feasible to a carrier because it would cost more for a truckload carrier to pay the driver and therefore the carrier could not make a profit. Harry Schreiber further admitted that he was, in essence, supporting himself before the ICC in order to get the 29-state authority and that he stood to benefit the most should the application prove successful since he was the sole owner of the Schreiber corporations.
While there is nothing wrong with a carrier seeking to expand its ICC authority, the use of false supporting documents is not the way to go about it.
Harry Schreiber stated that he was ultimately seeking a permanent authority since the problem of motor carrier service for the freight forwarders was a continuous one. However, Schreiber Freight Lines was soliciting business with its new 29 state temporary authority rather than just disposing of the goods which allegedly could not be moved. Mr. Schack's letter dated August 28, 1974 specifically informed Mr. Schreiber not to solicit.
The intent, purpose and motive back of the whole scheme is clear -- to buy up two inactive freight forwarder authorities, mere shells, and then use them to support a far flung authority covering a large number of commodities covering the eastern half of the United States.
Joseph Bruzzese who was general sales manager for Schreiber in August 1974, and who was subsequently convicted for his involvement in this matter, testified that he first became aware that Schreiber Freight Lines was applying for an authority on the morning of August 15, 1974. Harry Schreiber called Bruzzese at his home and instructed him to have his sales personnel obtain support from the shippers that Schreiber solicited. Mr. Schreiber wanted his sales people to get blank letterheads from shippers and, if possible, to have them sign them. They were also to obtain information concerning types of commodities, weights and destination points. Time was essential in that an ICC representative was scheduled to pick up the letters.
Schreiber advised Bruzzese that a form was being sent and that the letters were to be prepared in the office. Bruzzese relayed the message to salesmen Wurzer, Belczyk and Cadwell and thereafter obtained two letterheads from Stylette Plastics and Bruce Molded Plastics.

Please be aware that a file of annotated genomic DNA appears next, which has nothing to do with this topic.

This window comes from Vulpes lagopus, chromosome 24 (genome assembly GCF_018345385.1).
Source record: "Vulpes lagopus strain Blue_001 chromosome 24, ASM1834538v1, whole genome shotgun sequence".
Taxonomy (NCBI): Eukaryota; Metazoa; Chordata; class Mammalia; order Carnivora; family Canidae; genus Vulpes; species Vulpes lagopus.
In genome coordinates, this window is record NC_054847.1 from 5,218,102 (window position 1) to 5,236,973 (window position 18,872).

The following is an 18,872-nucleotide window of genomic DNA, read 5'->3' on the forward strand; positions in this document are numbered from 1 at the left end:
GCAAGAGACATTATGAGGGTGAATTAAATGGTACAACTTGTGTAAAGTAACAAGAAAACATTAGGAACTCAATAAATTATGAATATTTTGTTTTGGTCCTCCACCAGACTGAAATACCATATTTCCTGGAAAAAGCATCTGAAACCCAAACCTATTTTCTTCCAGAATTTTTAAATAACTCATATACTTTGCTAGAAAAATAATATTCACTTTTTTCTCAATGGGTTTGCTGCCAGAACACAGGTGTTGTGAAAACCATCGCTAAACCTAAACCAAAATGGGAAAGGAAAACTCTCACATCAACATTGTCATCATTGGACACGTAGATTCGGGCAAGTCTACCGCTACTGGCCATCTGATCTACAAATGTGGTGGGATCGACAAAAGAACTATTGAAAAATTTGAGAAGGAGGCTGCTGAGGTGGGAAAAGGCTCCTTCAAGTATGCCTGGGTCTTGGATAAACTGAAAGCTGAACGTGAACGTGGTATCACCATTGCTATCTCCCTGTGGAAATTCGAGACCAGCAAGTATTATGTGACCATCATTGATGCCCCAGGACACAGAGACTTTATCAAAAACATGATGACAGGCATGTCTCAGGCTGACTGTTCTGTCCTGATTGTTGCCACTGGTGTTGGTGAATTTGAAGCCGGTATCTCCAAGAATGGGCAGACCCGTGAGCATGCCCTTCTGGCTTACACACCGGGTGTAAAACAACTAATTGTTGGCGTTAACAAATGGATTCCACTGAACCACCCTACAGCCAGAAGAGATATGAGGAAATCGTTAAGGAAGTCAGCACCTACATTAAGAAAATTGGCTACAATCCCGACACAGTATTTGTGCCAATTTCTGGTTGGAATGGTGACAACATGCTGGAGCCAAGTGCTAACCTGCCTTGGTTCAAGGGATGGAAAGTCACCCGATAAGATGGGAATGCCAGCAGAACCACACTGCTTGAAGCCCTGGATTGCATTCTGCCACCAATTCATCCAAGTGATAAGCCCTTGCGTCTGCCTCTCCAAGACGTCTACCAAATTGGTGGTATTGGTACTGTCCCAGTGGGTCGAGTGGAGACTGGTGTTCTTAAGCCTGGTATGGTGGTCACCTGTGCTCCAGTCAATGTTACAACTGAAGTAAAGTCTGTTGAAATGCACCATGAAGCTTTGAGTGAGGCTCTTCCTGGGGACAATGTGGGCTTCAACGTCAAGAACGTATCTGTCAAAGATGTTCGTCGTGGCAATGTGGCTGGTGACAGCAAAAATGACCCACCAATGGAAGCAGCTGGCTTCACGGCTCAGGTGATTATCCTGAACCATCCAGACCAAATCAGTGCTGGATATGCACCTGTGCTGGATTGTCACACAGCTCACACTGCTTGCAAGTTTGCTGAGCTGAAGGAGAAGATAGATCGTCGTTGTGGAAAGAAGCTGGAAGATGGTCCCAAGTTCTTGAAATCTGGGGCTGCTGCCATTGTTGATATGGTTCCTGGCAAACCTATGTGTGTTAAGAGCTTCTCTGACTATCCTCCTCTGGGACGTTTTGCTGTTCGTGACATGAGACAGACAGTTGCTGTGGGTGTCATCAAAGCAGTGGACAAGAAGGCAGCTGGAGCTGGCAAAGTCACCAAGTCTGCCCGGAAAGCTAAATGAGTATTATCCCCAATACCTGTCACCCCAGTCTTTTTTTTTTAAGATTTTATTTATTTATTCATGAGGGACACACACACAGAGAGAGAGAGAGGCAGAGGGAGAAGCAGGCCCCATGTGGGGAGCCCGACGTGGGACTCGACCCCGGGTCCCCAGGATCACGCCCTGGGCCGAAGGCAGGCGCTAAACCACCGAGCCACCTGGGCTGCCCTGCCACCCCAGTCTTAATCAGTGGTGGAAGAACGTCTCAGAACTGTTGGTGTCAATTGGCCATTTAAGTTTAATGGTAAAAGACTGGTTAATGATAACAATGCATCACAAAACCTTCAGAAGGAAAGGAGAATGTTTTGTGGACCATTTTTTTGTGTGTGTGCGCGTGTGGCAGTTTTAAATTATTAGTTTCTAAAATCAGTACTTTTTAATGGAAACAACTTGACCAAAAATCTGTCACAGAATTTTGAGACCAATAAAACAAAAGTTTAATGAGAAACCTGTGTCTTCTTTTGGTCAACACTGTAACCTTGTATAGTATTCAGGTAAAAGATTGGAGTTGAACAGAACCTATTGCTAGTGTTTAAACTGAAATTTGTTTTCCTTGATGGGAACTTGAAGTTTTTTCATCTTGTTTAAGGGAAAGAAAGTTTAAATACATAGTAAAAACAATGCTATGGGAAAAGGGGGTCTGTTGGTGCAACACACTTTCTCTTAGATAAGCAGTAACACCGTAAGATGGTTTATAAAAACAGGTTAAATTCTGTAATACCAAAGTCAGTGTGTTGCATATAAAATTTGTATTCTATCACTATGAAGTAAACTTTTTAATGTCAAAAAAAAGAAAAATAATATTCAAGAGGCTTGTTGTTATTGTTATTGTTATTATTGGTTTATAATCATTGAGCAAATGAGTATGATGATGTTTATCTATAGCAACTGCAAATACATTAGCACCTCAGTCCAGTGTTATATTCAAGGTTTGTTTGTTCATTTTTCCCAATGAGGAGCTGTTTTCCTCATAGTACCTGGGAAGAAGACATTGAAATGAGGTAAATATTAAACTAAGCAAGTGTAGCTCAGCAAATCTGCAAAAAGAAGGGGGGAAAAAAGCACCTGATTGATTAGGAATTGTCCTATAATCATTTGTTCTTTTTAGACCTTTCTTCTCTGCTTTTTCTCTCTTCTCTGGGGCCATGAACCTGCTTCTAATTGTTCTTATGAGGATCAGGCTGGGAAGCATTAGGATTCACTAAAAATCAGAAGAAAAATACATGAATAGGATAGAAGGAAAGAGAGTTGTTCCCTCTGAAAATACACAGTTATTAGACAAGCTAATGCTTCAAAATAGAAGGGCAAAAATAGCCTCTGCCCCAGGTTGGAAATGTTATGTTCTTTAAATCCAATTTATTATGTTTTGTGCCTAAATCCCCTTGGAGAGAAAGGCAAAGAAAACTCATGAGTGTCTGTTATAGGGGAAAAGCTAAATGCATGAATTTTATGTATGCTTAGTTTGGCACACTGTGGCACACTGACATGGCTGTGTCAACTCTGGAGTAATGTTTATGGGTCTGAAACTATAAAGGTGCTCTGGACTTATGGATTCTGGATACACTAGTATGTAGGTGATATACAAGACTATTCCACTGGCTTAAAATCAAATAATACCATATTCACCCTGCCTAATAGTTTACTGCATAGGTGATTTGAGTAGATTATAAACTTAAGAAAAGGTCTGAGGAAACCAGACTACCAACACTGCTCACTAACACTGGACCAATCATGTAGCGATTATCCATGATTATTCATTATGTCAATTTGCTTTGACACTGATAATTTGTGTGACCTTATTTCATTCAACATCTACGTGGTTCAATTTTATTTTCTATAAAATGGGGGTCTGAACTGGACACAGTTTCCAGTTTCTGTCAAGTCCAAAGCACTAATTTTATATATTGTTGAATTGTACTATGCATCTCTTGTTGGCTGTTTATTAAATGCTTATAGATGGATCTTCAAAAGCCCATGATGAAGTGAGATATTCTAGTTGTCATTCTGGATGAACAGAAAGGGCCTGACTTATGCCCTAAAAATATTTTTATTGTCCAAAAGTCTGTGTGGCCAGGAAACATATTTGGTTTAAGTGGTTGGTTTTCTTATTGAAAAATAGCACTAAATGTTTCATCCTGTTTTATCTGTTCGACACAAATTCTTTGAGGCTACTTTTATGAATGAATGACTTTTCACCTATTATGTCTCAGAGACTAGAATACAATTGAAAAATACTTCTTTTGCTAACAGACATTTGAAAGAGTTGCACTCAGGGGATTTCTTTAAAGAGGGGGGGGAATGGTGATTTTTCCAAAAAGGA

Wurzer obtained letterheads from Woodings-Verona, Allegheny Label, Blawknox Foundry, Armstrong Store Fixtures and Henry Miller Springs. Wurzer basically explained to the traffic managers that he really didn't know for what purpose the letterheads were needed, but that it was urgent. One traffic manager from Rayson Laboratory refused to have anything to do with the matter.
Bruzzese arrived at the office and went directly to Harry Schreiber whose office is on the seventh floor. Mr. Schreiber informed Bruzzese that the information had not yet arrived from Washington, D.C., but that as soon as it did, the secretaries, Nancy Vogel and Karen Stubinger, would bring the forms to the fifth floor
where the letters and certifications of support were to be prepared. Harry Schreiber told Bruzzese to have the secretaries use different typewriters and typewriter balls in order that the letters would not look alike. Bruzzese relayed this information to Karen Stubinger and told her to get Nancy Vogel.
Wurzer returned to the office just before noon and handed the information to Karen Stubinger (now Glendorf).
The actual operation began in the afternoon on August 15, 1974 and was described as being "very hectic". The girls brought the forms with them and the salesmen drafted the various letters from the forms
putting in the various commodities, weights and destination points of the shippers. Harry Schreiber had instructed Bruzzese to have his people interchange the paragraphs of the forms, and Schreiber also gave instructions as to how to answer questions in the appendices to the support letters. Bruzzese, Wurzer and Stubinger identified the support letters (G Ex 3-9) as being part of those which had been prepared August 15, 1974.
All but one of these seven letters indicated that a carbon copy was to go to Harry Schreiber. As the letters were finished they were taken into Bruzzese's office.
Bruzzese explained that Harry Schreiber was very anxious that the information be finished. Harry would call on the terryphone (office intercom) and was physically present on the fifth floor on five or six different occasions. Mr. Schreiber came into Bruzzese's office to check the finished letters. Wurzer stated that he observed Harry Schreiber on the fifth floor once or twice to see how things were progressing and that he overheard Harry ask, "Are we going to be ready by five?" Miss Stubinger testified that she saw Mr. Schreiber on the fifth floor at least three times and that she heard him constantly call over the terryphone.
Harry Schreiber admitted that he stuck his head into Bruzzese's office in the afternoon.
At the end of the day, Stubinger and (Vogel), Wurzer and Bruzzese took the completed letters to Harry Schreiber on the seventh floor where they xeroxed the letters.
Although Harry Schreiber and Bruzzese claimed that they advised the salesmen to call back the various traffic managers, Wurzer testified that Bruzzese told him to call back and thank the traffic managers but not to tell them what had been placed in the letters.